I didn’t tell anyone right away because my husband and I were in shock and we needed to process what was going on. I also had my first biopsy to go through and I wanted to have the specifics of my breast cancer before sharing the information with anyone. Just a few weeks later once all of the test results were back, I told my family and close friends first through phone calls and private messages. As the news spread of my diagnosis, some people reached out to me immediately and others often times the people I wanted to talk to the most, stayed away from me, not knowing what to say. I can’t blame people for distancing themselves because I understand how hard it is to hear about the pain, endless doctors’ appointments, and everything else that I had to endure both physically and mentally for months on end. I also understand that people think that they would be bothering me or burdening me if they wanted to talk about things that they are going through, but if that is what they are thinking, they couldn’t be more mistaken. Right now, especially while I am laid off from work, I need my friends and family, I need to connect with people.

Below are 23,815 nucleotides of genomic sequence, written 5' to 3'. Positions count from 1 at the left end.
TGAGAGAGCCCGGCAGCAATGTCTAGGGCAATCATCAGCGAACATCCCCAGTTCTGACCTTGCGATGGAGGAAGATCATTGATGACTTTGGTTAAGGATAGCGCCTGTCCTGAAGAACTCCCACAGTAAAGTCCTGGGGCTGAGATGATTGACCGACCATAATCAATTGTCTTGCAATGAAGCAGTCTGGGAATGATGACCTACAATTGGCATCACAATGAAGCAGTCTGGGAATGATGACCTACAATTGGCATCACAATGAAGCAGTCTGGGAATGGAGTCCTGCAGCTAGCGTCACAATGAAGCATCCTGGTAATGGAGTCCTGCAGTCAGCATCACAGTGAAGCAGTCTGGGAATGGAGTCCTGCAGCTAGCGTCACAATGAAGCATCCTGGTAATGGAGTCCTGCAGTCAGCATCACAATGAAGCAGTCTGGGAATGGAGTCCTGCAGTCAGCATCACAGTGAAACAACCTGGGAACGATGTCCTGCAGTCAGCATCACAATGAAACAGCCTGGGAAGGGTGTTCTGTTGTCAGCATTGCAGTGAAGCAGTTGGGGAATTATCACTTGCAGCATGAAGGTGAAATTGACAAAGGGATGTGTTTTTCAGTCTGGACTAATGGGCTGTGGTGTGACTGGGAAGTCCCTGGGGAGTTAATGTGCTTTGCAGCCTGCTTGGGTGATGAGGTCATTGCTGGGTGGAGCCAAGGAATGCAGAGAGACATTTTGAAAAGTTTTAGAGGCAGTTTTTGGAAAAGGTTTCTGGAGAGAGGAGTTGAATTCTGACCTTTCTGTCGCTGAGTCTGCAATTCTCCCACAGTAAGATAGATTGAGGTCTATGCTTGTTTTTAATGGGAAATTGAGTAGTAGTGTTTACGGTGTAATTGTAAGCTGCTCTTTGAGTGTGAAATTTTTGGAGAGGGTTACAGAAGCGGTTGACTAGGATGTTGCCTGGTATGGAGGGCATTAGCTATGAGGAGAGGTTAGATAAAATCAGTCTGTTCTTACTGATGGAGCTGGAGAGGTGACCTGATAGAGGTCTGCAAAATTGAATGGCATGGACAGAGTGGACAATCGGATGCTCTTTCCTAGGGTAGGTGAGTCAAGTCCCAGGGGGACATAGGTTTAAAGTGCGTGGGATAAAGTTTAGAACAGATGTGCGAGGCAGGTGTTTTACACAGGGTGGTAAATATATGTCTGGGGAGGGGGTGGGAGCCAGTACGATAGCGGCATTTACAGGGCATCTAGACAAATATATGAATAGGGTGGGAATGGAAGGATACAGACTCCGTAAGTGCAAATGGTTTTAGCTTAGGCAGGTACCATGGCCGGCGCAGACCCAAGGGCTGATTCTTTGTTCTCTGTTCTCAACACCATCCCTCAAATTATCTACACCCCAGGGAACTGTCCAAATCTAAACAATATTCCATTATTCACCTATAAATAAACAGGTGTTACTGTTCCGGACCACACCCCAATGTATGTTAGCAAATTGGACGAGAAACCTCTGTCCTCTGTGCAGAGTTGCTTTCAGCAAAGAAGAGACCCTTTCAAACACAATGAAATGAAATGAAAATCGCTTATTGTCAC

Being diagnosed with breast cancer has taught me that we never know what tomorrow will bring. Putting off spending time with the people that we care about and love should not be left until tomorrow, or next week or when we think we will have time because time is not on our side. {Yes, I know that the virus we are all dealing with is not helping bring us together, face to face, but there are other ways to communicate.} Sometimes the choices we make will only bring us to feelings of regret in the future, and sometimes it is too late to go back to the cherished moments we should have had with those that we love and value.

2nd Dermatologist Appointment

Mood: Grateful 🙂

On April 1st I had my 2nd appointment with my dermatologist. About 2 weeks prior to my appointment, I received a call from his office saying that they had to cancel my appointment due to Coronavirus and that they would call me back when they reopened to reschedule me. I received a call to reschedule a few days later and I was surprised that his office had reopened so quickly, and that they were able to reschedule me only one week after my original appointment.

When I arrived at my appointment I asked the nurse about the office closure and she said that someone on staff had symptoms and tested positive. She assured me that the office was safe as they took the time to disinfect everything so they could get back to seeing their patients as soon as possible.